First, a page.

Beethoven! - to his 250th anniversary
Ludwig van Beethoven
Six Bagatelles op. 126
- Andante con moto
- Allegro
- Andante
- Presto
- Quasi allegretto
- Presto
– Andante amabile e con moto – Tempo I
Sergei Prokofieff
Sonata No. 4 op. 29
- Allegro molto sostenuto
- Andante assai
- Allegro con brio, ma non leggiere
- Interval -
Joseph Haydn
Fantasy in C Hob. XVII:4
Ludwig van Beethoven
Sonata in f-minor op. 57 'Appassionata'
- Allegro assai
- Andante con moto
- Allegro man non troppo - Presto
A programme in honour of Ludwig van Beethoven on the occasion of his 250th birthday: a risky endeavour!
I have chosen four spotlights: two quite different works by the master himself and two glimpses from outside.
The end comes right at the beginning: the Bagatelles op. 126 are among the latest works Beethoven wrote for the piano. Already in a state of complete deafness, he composed six 'trifles' in which we become acquainted en miniature with a veritable wealth of idiosyncratic characters. As if reading diary entries, we witness his whims, his sometimes grotesque humour, his devotion - let's hear for ourselves!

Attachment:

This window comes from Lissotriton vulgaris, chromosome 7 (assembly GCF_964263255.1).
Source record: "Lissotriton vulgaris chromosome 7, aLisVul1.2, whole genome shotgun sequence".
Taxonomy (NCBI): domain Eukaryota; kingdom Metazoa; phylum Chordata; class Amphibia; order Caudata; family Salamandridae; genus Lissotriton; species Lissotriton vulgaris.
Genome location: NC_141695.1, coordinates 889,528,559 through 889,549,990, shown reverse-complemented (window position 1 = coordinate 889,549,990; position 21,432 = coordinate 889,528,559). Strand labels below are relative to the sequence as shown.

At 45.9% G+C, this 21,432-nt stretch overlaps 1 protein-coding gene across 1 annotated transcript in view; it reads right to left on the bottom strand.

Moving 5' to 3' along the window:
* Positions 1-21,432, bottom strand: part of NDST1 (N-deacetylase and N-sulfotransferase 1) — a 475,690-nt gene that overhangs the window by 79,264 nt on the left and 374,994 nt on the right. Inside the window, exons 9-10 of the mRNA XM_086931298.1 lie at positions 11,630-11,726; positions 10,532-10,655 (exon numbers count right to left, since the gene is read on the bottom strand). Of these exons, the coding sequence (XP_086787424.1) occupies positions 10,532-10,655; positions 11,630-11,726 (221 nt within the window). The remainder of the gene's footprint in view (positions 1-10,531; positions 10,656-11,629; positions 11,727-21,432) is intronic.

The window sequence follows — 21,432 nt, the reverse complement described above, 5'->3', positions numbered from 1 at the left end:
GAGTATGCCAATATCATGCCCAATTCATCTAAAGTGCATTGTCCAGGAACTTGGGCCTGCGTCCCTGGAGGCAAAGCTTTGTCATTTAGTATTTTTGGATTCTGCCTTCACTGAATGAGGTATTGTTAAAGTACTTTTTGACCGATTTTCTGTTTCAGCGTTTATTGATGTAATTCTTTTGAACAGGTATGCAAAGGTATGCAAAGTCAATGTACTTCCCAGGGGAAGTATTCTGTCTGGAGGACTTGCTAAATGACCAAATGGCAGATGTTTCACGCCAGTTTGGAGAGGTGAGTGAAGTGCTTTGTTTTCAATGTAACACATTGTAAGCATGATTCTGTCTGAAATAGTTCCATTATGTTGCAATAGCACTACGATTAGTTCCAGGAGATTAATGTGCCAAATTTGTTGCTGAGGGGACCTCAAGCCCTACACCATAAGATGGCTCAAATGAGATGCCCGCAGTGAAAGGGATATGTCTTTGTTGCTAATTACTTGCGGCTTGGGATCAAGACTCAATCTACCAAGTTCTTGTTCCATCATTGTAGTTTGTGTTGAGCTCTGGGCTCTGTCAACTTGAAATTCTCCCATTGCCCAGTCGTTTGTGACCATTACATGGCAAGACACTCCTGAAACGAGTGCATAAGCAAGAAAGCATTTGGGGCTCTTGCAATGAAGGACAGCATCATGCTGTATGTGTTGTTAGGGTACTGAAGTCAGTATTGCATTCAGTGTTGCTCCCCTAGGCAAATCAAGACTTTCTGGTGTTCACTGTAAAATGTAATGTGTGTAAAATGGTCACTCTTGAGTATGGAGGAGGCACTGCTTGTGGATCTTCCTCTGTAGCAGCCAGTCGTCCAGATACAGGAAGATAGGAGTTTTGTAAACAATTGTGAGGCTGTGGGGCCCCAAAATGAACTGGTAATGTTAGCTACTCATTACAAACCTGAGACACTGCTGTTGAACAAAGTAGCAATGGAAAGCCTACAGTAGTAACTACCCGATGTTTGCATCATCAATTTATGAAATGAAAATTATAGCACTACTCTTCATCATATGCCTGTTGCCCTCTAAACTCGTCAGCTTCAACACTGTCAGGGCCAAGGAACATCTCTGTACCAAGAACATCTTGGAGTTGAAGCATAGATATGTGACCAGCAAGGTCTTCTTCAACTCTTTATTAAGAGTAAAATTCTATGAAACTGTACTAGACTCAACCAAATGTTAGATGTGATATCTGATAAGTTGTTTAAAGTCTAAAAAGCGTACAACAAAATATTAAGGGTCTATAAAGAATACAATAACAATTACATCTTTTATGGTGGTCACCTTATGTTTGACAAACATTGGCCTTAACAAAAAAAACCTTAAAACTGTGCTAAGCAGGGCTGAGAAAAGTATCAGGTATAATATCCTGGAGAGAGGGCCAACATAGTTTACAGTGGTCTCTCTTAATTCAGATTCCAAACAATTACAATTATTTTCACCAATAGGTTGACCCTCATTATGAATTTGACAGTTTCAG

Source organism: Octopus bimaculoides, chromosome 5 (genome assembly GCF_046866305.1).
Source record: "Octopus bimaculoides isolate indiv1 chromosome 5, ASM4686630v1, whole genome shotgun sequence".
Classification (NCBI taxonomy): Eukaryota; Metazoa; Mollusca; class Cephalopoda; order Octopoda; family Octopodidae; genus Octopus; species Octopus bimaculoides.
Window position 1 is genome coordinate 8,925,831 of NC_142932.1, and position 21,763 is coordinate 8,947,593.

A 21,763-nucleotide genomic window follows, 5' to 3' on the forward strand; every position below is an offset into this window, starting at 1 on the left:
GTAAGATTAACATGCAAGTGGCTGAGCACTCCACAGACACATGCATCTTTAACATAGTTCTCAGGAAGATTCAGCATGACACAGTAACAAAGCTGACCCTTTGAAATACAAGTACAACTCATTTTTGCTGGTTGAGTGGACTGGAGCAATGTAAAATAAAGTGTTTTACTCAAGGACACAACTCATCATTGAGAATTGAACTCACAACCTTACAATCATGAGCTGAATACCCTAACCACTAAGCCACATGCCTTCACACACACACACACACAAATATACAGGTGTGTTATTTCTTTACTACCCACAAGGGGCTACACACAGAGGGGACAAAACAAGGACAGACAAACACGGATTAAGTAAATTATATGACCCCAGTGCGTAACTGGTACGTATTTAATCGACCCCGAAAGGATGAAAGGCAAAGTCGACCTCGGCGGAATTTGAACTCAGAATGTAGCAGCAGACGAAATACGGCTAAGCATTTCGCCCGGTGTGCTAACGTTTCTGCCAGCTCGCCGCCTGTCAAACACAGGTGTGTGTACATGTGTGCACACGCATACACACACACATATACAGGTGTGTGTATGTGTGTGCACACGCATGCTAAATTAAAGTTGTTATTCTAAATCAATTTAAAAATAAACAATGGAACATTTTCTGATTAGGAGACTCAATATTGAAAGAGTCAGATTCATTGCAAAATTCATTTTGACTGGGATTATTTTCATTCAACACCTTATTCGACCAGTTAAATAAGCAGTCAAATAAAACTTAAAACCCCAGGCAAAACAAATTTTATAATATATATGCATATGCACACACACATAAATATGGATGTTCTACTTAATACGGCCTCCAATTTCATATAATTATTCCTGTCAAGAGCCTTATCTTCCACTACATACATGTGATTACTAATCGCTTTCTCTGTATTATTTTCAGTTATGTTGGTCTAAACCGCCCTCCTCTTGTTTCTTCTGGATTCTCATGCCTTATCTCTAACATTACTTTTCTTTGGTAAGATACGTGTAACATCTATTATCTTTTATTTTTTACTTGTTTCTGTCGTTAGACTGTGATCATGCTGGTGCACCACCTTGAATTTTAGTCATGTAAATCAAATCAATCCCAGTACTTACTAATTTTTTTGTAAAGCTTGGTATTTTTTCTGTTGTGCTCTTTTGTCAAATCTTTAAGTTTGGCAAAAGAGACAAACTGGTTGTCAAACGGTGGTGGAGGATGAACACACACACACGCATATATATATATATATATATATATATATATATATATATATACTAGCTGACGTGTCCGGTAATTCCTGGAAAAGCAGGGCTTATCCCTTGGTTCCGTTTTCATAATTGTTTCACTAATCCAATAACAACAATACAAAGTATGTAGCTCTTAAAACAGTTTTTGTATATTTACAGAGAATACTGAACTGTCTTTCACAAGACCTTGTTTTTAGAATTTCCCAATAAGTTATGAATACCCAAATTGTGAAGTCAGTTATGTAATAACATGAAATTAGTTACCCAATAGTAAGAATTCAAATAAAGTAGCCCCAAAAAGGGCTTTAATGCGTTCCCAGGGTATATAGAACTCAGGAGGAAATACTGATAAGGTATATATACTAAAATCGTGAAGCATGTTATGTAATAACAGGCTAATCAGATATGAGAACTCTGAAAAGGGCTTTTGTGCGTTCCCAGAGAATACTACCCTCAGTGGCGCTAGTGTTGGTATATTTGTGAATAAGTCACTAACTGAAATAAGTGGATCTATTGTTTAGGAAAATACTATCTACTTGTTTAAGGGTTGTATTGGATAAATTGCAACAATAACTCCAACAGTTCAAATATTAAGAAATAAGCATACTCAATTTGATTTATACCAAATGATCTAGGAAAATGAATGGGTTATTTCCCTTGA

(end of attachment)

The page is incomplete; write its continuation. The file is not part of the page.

Music of the future follows: barely 100 years after Beethoven's Bagatelles, Sergei Prokofiev writes his fourth piano sonata. Here, the music is entrusted to a form - the sonata - in which Beethoven embarked on journeys like no other before or after him. Prokofiev dedicates this sonata to his beloved friend Maximilian Schmidthoff, whose suicide coincides with the composition of the work. In the third movement, Prokofiev counters the gloom and tragedy unfolding in the first two movements with a gesture that could have been underpinned by Beethoven's words in view of his incurable deafness: 'I will reach into the jaws of fate, it shall certainly not get me down completely!'
The second half begins with maximum joy of playing and a pinch of cosiness: Joseph Haydn's Fantasy in C stands for the 'inversely sublime' (Jean Paul). At the same time, it comes from the pen of Beethoven's admired teacher, highly esteemed colleague, friend.
From this sunlight, the beginning of the 'Appassionata' leads us into shadowy twilight. Now it is Beethoven himself who unfolds a grand narrative. The pulse beats rapidly in the first movement, the music is electrified, nervous outbursts verge on ghostly stillness. Concentrated in the smallest motifs, Beethoven unleashes relentless dramatic energy that tolerates no delay even into the triple piano at the end of the first movement. Not until the beginning of the second movement do we find a calm. A chorale is heard, a hymn to peace, which, in variations, comes more and more into motion and yet leaves us harmonically at rest... until a finale begins suddenly, abruptly, without warning - a finale that knows only one direction. A rebellion in sound against a fate that is inevitable - where does this tremendous desire come from to experience exactly that again and again?